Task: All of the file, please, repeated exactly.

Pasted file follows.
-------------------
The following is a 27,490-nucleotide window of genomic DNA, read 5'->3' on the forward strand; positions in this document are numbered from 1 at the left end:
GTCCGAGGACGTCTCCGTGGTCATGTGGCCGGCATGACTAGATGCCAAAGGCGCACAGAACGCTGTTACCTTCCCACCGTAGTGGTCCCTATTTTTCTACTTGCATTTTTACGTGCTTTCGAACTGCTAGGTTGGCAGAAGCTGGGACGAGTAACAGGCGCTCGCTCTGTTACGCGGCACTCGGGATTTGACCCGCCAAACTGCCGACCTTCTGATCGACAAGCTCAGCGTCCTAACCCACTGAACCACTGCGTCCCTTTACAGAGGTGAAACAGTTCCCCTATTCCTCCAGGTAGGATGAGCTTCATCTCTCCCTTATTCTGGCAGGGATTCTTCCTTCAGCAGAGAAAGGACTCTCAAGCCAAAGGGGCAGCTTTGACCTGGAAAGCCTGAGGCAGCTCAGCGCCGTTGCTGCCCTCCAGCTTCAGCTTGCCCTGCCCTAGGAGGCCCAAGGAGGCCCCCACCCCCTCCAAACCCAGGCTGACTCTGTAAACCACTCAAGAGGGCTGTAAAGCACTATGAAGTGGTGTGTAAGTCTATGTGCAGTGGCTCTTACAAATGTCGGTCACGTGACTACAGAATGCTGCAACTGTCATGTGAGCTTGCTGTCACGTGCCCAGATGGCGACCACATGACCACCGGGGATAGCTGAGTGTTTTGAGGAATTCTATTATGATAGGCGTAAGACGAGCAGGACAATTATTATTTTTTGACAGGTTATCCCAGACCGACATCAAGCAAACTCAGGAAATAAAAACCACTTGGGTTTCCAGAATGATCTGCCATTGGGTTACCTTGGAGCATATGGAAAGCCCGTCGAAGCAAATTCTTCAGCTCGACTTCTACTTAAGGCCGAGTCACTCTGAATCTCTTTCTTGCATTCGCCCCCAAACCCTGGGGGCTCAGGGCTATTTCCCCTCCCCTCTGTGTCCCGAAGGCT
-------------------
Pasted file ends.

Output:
The following is a 27,490-nucleotide window of genomic DNA, read 5'->3' on the forward strand; positions in this document are numbered from 1 at the left end:
GTCCGAGGACGTCTCCGTGGTCATGTGGCCGGCATGACTAGATGCCAAAGGCGCACAGAACGCTGTTACCTTCCCACCGTAGTGGTCCCTATTTTTCTACTTGCATTTTTACGTGCTTTCGAACTGCTAGGTTGGCAGAAGCTGGGACGAGTAACAGGCGCTCGCTCTGTTACGCGGCACTCGGGATTTGACCCGCCAAACTGCCGACCTTCTGATCGACAAGCTCAGCGTCCTAACCCACTGAACCACTGCGTCCCTTTACAGAGGTGAAACAGTTCCCCTATTCCTCCAGGTAGGATGAGCTTCATCTCTCCCTTATTCTGGCAGGGATTCTTCCTTCAGCAGAGAAAGGACTCTCAAGCCAAAGGGGCAGCTTTGACCTGGAAAGCCTGAGGCAGCTCAGCGCCGTTGCTGCCCTCCAGCTTCAGCTTGCCCTGCCCTAGGAGGCCCAAGGAGGCCCCCACCCCCTCCAAACCCAGGCTGACTCTGTAAACCACTCAAGAGGGCTGTAAAGCACTATGAAGTGGTGTGTAAGTCTATGTGCAGTGGCTCTTACAAATGTCGGTCACGTGACTACAGAATGCTGCAACTGTCATGTGAGCTTGCTGTCACGTGCCCAGATGGCGACCACATGACCACCGGGGATAGCTGAGTGTTTTGAGGAATTCTATTATGATAGGCGTAAGACGAGCAGGACAATTATTATTTTTTGACAGGTTATCCCAGACCGACATCAAGCAAACTCAGGAAATAAAAACCACTTGGGTTTCCAGAATGATCTGCCATTGGGTTACCTTGGAGCATATGGAAAGCCCGTCGAAGCAAATTCTTCAGCTCGACTTCTACTTAAGGCCGAGTCACTCTGAATCTCTTTCTTGCATTCGCCCCCAAACCCTGGGGGCTCAGGGCTATTTCCCCTCCCCTCTGTGTCCCGAAGGCT